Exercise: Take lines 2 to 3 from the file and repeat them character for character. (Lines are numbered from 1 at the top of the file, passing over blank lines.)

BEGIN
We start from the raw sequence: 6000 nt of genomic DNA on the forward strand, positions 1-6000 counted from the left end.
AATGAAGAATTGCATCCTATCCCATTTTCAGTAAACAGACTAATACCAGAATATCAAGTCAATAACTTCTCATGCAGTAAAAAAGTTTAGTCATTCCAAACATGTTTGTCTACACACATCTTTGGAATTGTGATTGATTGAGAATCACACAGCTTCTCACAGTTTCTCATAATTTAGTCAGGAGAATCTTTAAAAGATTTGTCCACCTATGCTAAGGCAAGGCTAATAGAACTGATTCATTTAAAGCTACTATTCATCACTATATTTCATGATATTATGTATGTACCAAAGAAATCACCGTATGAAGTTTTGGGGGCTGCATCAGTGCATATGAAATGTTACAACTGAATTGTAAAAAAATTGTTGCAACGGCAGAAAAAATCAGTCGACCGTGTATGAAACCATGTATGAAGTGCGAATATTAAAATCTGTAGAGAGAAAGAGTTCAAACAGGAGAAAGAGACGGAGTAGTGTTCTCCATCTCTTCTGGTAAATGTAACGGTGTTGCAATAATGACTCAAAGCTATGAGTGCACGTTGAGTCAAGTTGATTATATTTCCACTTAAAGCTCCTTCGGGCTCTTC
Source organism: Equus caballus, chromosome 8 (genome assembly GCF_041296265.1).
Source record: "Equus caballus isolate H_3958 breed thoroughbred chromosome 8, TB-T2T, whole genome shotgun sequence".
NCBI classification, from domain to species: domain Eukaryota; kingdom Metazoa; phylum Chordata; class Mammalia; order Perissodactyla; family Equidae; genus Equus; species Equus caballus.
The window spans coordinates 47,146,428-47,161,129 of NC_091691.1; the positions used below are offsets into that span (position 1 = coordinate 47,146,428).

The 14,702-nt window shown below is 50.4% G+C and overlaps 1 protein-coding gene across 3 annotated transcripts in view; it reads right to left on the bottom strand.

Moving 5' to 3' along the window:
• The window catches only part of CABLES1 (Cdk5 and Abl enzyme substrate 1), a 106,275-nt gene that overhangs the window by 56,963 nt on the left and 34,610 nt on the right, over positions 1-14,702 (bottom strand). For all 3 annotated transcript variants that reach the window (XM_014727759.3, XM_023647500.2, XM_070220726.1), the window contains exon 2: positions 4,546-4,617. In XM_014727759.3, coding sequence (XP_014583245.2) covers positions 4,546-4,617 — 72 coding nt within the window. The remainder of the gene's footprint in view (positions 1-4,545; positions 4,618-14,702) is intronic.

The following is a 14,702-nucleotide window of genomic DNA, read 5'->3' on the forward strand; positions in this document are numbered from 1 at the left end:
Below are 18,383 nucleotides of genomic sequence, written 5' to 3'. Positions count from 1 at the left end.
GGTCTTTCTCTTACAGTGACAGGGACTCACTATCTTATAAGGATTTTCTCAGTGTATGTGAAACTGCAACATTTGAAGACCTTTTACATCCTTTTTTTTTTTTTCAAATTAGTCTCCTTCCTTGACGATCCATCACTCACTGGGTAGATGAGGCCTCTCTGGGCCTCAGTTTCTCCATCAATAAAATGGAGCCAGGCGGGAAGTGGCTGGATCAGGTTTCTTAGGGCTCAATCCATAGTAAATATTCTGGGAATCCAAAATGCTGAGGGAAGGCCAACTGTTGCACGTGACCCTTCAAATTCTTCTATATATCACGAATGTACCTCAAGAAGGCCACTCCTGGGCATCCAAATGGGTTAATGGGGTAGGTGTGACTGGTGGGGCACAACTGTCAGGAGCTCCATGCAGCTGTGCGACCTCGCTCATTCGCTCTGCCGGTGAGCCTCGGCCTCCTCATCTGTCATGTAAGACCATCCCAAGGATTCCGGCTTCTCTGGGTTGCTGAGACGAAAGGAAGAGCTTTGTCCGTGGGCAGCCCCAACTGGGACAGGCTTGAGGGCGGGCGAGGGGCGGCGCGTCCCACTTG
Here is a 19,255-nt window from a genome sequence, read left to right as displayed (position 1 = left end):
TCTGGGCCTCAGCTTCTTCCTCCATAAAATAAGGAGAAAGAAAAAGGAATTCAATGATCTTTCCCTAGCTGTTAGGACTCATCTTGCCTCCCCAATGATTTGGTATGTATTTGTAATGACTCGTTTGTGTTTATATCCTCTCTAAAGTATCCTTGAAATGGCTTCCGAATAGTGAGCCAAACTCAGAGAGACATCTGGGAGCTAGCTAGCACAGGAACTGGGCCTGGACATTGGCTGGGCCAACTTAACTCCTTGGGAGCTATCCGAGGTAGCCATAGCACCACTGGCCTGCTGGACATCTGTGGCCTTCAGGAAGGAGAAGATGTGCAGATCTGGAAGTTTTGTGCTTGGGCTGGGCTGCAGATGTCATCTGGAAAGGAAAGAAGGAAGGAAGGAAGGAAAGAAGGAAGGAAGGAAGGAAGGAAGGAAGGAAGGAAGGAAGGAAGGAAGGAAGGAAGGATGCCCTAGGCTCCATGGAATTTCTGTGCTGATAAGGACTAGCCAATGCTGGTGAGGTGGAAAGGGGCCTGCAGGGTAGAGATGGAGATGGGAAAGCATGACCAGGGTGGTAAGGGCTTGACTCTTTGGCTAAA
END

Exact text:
AATGAAGAATTGCATCCTATCCCATTTTCAGTAAACAGACTAATACCAGAATATCAAGTCAATAACTTCTCATGCAGTAAAAAAGTTTAGTCATTCCAAACATGTTTGTCTACACACATCTTTGGAATTGTGATTGATTGAGAATCACACAGCTTCTCACAGTTTCTCATAATTTAGTCAGGAGAATCTTTAAAAGATTTGTCCACCTATGCTAAGGCAAGGCTAATAGAACTGATTCATTTAAAGCTACTATTCATCACTATATTTCATGATATTATGTATGTACCAAAGAAATCACCGTATGAAGTTTTGGGGGCTGCATCAGTGCATATGAAATGTTACAACTGAATTGTAAAAAAATTGTTGCAACGGCAGAAAAAATCAGTCGACCGTGTATGAAACCATGTATGAAGTGCGAATATTAAAATCTGTAGAGAGAAAGAGTTCAAACAGGAGAAAGAGACGGAGTAGTGTTCTCCATCTCTTCTGGTAAATGTAACGGTGTTGCAATAATGACTCAAAGCTATGAGTGCACGTTGAGTCAAGTTGATTATATTTCCACTTAAAGCTCCTTCGGGCTCTTC
Source organism: Equus caballus, chromosome 8 (genome assembly GCF_041296265.1).